On the Rox Offers a Locally Owned Haven in the South Suburbs

On the Rox Sports Bar and Grill is a neighborhood go-to for Broncos games and happy hour.
On the Rox Sports Bar and Grill is a neighborhood go-to for Broncos games and happy hour. Sarah McGill
Like many others who tend to stick within Denver city limits, I am not great with my suburban geography. When some friends and I decided to venture down south to On the Rox Sports Bar & Grill (which earns bonus points for the use of an x in "Rox"), we weren't quite sure if we were in Parker or Lone Tree. Although the address for the bar is 11957 Lioness Way in Parker, online maps showed that On the Rox could actually be in Lone Tree, or even someplace called Meridian (which I learned is an unincorporated part of Douglas County).

Despite my confusion over these vague municipal boundaries, I did grow up in the suburbs on the East Coast, and I've found that in confusing cul-de-sac mazes, landmarks are often the best way to describe things. That said, you can find On the Rox just a stone's throw from the Meridian Golf Course and the Wildlife Experience off Oswego Street and Lincoln Avenue.

That's where I met up with two friends to watch the Broncos game on a recent Sunday. We found a packed house comprising families with children from babies to high-schoolers, couples young and old, and single bros and women absorbed in the many NFL games playing on the 42 flat-screens (according to the bar's website) inside the joint. The Broncos game was playing on most of those, but it was clear that not everyone was in the house for the home team; my friends and I made a game of counting how many different jerseys we could see represented throughout the bar. We spotted two dudes wearing Seahawks jerseys, an older couple decked out in Chiefs gear, a family with a toddler in a Dallas Cowboys jersey and a mom sporting a Lions ensemble (the dad chose not to make his affiliation known through his wardrobe). The crowd was a true cross-section of the many transplants who have made metro Denver their home over the years.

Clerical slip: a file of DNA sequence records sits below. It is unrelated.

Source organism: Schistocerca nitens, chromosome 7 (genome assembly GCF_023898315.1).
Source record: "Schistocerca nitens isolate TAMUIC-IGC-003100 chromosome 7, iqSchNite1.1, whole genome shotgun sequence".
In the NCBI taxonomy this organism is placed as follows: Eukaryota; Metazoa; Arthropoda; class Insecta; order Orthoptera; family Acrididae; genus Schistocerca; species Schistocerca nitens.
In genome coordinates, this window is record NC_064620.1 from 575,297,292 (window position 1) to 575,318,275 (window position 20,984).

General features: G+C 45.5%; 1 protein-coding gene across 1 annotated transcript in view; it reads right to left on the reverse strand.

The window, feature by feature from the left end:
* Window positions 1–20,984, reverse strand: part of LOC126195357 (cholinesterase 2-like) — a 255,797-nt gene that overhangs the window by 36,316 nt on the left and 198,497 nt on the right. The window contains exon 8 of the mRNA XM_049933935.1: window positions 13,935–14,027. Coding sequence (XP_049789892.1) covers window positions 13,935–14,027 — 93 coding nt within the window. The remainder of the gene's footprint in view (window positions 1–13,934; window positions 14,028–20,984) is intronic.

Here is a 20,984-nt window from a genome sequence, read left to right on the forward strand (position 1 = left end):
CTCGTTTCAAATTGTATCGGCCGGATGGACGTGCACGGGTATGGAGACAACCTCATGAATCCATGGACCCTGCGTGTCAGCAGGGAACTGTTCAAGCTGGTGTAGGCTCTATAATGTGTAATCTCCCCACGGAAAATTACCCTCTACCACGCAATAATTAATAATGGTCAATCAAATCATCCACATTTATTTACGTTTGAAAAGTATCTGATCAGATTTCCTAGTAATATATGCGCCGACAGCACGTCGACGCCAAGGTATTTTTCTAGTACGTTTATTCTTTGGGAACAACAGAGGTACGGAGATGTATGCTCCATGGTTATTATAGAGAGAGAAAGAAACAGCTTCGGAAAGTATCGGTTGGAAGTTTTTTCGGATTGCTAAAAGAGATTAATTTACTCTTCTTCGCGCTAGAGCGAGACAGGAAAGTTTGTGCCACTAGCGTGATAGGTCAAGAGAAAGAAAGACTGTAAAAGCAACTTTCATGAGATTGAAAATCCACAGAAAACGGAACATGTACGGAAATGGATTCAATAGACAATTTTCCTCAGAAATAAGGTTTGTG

On the Rox is housed in a large, freestanding restaurant that was previously a steakhouse. Our busy but kind server told us it's been under the same name for seven years, the last two and a half with current owners Kelly and Mark Drexler. Aside from the bustling main bar area full of booths and tables, there is a small stage, which was also filled with tables on this particular day, and a side room with garage doors that open onto a spacious, inviting patio along the side of the building. Because none of the 42 TVs were out there, the patio lay empty, despite the warm weather. So we hung with the crowd inside at a booth right in the thick of the action and grabbed some $2.75 Bud Lights, a Broncos game day special.

Everyone in the house got a free raffle ticket during the third quarter of the Broncos game, good for a chance to win Broncos jerseys, which were hung on display throughout the bar. There were also a smattering of signed, framed jerseys and pictures of famous Broncos players, as well as some golf-related memorabilia and a few beer signs, but otherwise, the red walls were unadorned.